…The Times, They Are A-Changin’…
Recent news in the beer world has unceremoniously slapped some of the rose-colored glasses off of many faces and forcing us to see the industry for what it is. A business. I know that it is shocking and hackle-raising to use such base terminology, but at the very core of it all, brewers are in business to make money. I think it is all too common that we as lovers of the brew have a tendency to close our eyes and imagine that the brewers we love and support are all the best of friends and would do anything for one another regardless of the bottom line, and only have the quality and best interest of the beer lover at heart. And in a lot of cases, this is true. By and large, most brewers – at least in my experience – will go out of their way to help each other and to give the consumers what they want. But at the end of the day, if they are not making money, they can’t keep the doors open. For some, this means making difficult decisions. For others, it means protecting their “intellectual property” and name.
The big news last week was that Bell’s Brewery, maker of the much-loved Two Hearted Ale, issued a “cease and desist” letter to homebrew supplier Northern Brewer for their clone recipe: Three-Hearted Ale. This really set off a lot of negative buzz, with some beer lovers even calling for a boycott of the Kalamazoo brewer. It should be noted that this clone recipe has been available for years without incident, and Northern has even collaboated with other brewers to create clones of other brews (Surly Brewing’s Furious being a notable example). The official response from the brewery indicates that the issue is not with the actual clone recipe and kit, but with the use of the name “Three-Hearted” and that it could confuse the public. While I fully respect the notion of trademark names and intellectual property, I think that is a stretch at best. Consumers looking for Two-Hearted Ale are going to be at the store buying beer, not shopping online on a homebrew supply store. Homebrewers looking for a clone of this excellent beer already KNOW the name of the commercial product, so will not be confused by the numerical change. I wish I could say I saw the motivation for this action, but it just smacks of arrogance and bullying to me.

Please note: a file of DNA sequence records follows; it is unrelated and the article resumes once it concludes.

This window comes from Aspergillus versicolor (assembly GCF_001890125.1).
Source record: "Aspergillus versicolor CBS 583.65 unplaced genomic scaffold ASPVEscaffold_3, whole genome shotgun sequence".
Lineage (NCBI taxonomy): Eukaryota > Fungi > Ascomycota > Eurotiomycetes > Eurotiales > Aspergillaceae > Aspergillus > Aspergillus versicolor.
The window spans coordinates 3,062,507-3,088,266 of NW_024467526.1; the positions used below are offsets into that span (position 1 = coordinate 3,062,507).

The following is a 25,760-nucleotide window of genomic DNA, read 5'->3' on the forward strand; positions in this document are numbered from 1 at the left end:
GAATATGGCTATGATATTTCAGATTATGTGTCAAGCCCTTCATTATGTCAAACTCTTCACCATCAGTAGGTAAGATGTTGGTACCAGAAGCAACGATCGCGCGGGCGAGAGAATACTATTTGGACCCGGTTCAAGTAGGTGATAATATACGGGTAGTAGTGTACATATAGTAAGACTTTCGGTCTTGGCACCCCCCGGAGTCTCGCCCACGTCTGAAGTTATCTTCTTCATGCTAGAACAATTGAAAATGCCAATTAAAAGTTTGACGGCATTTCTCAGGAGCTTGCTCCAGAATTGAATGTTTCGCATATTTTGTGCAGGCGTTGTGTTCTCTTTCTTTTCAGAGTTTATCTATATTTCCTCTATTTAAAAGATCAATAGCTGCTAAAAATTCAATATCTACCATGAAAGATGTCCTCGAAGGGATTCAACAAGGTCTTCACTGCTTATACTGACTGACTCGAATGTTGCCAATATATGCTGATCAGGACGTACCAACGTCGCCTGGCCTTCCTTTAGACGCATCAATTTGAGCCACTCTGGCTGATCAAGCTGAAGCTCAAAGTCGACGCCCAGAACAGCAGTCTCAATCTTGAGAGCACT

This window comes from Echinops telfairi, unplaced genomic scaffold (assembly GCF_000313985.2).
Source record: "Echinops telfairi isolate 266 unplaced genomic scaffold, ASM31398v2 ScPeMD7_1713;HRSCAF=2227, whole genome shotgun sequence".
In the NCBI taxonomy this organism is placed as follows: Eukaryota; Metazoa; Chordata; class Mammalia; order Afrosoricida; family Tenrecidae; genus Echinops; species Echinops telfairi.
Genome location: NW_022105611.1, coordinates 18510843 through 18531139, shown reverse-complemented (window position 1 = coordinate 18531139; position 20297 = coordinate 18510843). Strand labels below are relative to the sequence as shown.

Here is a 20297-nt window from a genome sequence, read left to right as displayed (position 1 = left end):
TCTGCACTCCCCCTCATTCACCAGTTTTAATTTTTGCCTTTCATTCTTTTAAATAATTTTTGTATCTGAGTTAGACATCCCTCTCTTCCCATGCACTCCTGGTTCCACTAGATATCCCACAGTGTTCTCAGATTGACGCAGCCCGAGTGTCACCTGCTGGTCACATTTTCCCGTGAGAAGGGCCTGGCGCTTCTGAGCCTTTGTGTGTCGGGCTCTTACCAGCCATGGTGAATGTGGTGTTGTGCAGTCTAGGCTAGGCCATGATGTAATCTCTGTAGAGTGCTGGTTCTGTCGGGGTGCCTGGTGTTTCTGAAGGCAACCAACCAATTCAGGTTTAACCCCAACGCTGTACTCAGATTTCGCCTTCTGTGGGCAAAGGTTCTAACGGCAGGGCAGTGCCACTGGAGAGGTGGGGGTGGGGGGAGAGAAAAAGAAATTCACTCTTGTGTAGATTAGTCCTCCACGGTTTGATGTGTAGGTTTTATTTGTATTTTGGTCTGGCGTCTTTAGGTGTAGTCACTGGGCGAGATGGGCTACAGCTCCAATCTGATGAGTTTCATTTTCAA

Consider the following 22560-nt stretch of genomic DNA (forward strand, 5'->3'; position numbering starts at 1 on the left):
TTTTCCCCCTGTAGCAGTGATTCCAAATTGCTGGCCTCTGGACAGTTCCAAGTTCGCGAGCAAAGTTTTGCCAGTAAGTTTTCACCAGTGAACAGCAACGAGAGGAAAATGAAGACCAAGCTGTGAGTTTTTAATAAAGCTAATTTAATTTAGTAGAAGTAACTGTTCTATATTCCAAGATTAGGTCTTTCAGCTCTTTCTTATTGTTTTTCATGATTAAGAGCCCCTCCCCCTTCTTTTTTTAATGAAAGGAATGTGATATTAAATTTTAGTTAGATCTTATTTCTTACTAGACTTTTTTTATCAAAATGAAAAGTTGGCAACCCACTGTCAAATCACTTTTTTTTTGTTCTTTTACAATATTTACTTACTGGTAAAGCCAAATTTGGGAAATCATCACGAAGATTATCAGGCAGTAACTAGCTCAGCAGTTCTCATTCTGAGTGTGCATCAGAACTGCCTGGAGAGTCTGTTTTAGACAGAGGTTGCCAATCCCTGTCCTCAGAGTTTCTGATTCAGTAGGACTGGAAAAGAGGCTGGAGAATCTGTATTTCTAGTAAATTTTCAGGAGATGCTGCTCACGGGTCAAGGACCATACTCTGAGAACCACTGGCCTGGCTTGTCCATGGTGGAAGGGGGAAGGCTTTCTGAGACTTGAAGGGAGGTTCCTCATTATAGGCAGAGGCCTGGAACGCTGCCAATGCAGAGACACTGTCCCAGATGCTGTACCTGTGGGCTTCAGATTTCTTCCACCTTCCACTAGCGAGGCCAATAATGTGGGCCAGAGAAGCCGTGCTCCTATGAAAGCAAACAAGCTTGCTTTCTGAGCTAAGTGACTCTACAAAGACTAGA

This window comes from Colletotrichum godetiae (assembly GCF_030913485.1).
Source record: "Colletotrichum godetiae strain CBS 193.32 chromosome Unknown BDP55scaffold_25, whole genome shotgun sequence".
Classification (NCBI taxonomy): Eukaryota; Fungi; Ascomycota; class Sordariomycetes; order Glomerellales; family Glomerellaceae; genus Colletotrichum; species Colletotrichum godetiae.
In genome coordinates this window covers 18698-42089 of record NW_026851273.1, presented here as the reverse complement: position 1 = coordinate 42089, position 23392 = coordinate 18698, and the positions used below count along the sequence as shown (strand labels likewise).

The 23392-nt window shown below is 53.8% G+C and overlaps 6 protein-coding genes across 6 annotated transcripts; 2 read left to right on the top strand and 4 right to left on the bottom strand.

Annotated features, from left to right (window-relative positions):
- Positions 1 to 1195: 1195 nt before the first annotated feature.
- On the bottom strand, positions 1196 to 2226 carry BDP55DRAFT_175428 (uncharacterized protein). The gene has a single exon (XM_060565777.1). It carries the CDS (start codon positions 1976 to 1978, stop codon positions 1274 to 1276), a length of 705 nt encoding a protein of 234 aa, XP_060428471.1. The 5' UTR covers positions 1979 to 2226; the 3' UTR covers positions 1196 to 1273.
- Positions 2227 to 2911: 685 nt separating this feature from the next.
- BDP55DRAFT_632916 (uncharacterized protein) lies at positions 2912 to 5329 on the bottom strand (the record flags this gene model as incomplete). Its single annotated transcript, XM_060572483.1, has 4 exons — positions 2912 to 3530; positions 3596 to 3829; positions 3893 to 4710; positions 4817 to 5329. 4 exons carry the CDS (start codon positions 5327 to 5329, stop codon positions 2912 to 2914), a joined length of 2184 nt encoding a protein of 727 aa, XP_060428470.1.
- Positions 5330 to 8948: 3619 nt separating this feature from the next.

The other big news just came today, as macro-giant Anheuser-Busch announced it was acquiring Chicago brewery Goose Island for $38 million. Brewmaster Greg Hall will be stepping down and Deschutes Brewery’s Head Brewer, Brett Porter, will take over Hall’s duties as Brewmaster. CEO John Hall will be staying on, and the two brewpubs are not part of the deal and will remain open. This was not something most in the beer community saw coming. Beer reviewer and Hoptopia founder Lee Norman Williams said quite bluntly that he “saw this buyout coming like a freight train.” The big question in my mind is what does it mean in the long run for the industry? Is this just a single, albeit large, event? Or a sign of things to come? Will AB/InBev try to snap up more regional and independent breweries to bolster their own “craft beer” portfolio?
The other question, though, is really: does it matter? If the beer remains the same, and all that changes is the increased capacity and distribution and accessibility, is it a bad thing? If SAB/Miller bought Russian River and suddenly I could get Pliny the Elder in Florida, woudl I raise hell about it, purely on principle?
It is too soon to say yet what the implications of this event are. I am taking a wait-and-see approach, but I have had only limited exposure to Goose Island. Would I react differently if the brewery were, say, Cigar City? Yeah. I can safely say I would.
Come gather ’round people
Wherever you roam
And admit that the waters
Around you have grown
And accept it that soon
You’ll be drenched to the bone.
If your time to you
Is worth savin’
Then you better start swimmin’
Or you’ll sink like a stone
For the times they are a-changin’.
– Bob Dylan